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African Folk Tales: Anansi And The Turtle
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African Folk Tales: Anansi And The Turtle

International Folk Tales | 3-12 yrs | Reading Pod

Once, there lived a spider called Anansi. He was a very greedy spider and did not like sharing any of his things with others. One day, he collected some lovely yams from his garden and cooked them with utmost care. The delicious smell of the yams made Anansi hungrier. He somehow managed to wait till lunch time.

Just as he sat down to consume his delicious meal, he heard a knock at his door. Anansi was irritated and opened the door hurriedly. It was the turtle standing at the door. He has been travelling for a very long time and looked very tired and hungry.

“Hello Anansi, What are you cooking? I can smell something really delicious,” the turtle said.

“Oh! I have cooked some yams for lunch,” Anansi said reluctantly.

“Oh, can I please stay for lunch? I am hungry and tired of all the travelling,” the turtle said.

Anansi was not willing to share his food with the turtle. But it was a custom in the country to share food with visitors who came during lunch or dinner hours. So, Anansi could not refuse. Nevertheless, he was determined not to share his delicious yams with the turtle.

“Please have a seat and enjoy your meal,” Anansi said to the turtle.

Both of them sat on the chairs. The turtle was about to help himself to a share of the yam when Anansi suddenly stopped him.

“Don’t you know that you must clean your hands before you touch your meal? Please wash your hands before you eat,” Anansi instructed the turtle.

The turtle took a look at his hands and saw that they were full of dirt as he has been walking for a very long time. He went to a nearby river and returned after washing his hands.
Anansi had already started his meal. “The yams were getting really cold so I started my lunch. Please join me now,” Anansi said.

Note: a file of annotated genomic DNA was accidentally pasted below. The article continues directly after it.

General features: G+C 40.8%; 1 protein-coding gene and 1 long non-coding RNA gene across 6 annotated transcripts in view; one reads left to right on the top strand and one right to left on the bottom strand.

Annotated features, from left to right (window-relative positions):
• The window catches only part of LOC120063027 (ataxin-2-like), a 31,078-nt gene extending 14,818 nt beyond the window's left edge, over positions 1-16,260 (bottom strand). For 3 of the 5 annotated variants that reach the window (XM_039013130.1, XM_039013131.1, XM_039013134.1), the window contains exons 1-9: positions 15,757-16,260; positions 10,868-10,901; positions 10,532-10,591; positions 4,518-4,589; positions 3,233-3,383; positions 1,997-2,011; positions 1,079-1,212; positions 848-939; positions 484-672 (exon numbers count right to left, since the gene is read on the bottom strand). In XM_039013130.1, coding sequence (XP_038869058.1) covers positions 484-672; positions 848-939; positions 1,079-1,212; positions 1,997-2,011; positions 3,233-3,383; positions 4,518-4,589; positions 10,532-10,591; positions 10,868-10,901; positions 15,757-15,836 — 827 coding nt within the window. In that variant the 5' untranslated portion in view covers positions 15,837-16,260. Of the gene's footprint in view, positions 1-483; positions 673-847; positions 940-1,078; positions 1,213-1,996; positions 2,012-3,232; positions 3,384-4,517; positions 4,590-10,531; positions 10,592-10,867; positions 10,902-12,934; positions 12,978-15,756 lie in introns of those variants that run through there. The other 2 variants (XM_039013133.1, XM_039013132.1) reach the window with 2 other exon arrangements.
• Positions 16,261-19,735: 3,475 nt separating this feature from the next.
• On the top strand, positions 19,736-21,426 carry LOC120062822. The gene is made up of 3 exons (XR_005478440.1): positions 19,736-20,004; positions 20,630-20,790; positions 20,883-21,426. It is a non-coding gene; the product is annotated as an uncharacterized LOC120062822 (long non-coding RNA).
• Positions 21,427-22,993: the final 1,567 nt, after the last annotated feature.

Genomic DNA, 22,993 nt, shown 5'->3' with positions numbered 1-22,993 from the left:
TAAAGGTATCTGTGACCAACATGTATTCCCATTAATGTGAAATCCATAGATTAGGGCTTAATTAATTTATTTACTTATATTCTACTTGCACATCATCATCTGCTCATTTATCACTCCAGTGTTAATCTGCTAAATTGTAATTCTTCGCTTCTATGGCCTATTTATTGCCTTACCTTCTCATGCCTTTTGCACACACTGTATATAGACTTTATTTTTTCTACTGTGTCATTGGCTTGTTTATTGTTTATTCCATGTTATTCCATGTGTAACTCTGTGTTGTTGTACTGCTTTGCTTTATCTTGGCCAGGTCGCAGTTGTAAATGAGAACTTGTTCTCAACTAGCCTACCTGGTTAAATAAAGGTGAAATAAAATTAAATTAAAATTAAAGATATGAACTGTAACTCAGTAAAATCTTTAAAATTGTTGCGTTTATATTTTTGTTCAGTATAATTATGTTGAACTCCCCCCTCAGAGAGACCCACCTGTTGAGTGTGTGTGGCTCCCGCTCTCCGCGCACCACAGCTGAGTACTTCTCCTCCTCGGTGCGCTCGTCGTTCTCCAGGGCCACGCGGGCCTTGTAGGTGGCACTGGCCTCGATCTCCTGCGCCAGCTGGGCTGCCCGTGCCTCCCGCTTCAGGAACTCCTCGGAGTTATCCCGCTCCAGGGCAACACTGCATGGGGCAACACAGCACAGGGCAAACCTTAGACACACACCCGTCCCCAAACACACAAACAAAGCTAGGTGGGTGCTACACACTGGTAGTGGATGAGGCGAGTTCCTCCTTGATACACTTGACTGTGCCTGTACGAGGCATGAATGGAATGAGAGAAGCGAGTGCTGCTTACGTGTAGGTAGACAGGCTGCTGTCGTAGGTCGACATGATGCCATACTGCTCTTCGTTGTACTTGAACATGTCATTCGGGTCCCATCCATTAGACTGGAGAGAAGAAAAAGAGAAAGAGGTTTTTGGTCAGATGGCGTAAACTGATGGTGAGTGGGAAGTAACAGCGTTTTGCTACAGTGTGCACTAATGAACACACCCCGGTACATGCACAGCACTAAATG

However, even this time when the turtle reached for his meal, Anansi stopped him by giving him the same reason. The poor turtle saw that his hands had become dirty once again as he walked back from the river to the house.

The turtle was very hungry and tired by now. But he still went back to the river to wash his hands. This time he was determined not to let his hands get dirty. He was careful and walked only on the grass to keep his hands clean. But by the time he reached the table, Anansi had already finished all the food except for a morsel that was spared for the turtle. The turtle was angry and humiliated. “Thank you for the lovely lunch. I would like to invite you over to my place for a meal someday,” the turtle said and left.

A few days had past and Anansi started thinking about the turtle’s invitation. He was tempted to go for a sumptuous meal at the turtle’s place. After all, he knew that the turtle was an amazing cook.

One day, he went at the bank of the river under which the turtle had his house and stood there at dinner time.

The turtle saw him and said, “Hello Anansi, thank you for coming. Please have dinner with me.” The turtle invited Anansi inside his house, which was underwater.

Anansi could not wait any longer and quickly dived into the water. But alas, he was too light and could not swim deep into the water. Meanwhile, the turtle was ready with the delicious spread.

Anansi tried every possible measure to go under the river; he tried a running jump, a belly flop and a high dive, but could not go beneath the surface of the water. Anansi started thinking hard and finally decided to pick up some rocks and put them in the pockets of his jacket. His plan was successful and this time Anansi reached straight to the turtle’s house after diving underwater.

Anansi was impressed to see the delicious spread and was about to dig into the first bite when the turtle stopped him. “Dear Anansi, kindly remove your jacket before you touch the food. In our custom we do not eat with our jackets on,” the turtle said. Anansi saw that even the turtle was not wearing his jacket. Anansi removed his jacket which was full of rocks and pebbles and within no time he went rushing up to the surface of the water.

Anansi could see the turtle slowly consuming the lovely meal. Anansi felt sad and slowly climbed out of the water.

Moral of the story: Never try to outsmart someone. You may find that you yourself are the one to be outsmarted.

For more such interesting African Folk Tales for Kids, go to: https://mocomi.com/fun/stories/indian-folk-tales/

For other interesting short and moral stories for kids, go to: https://mocomi.com/fun/stories/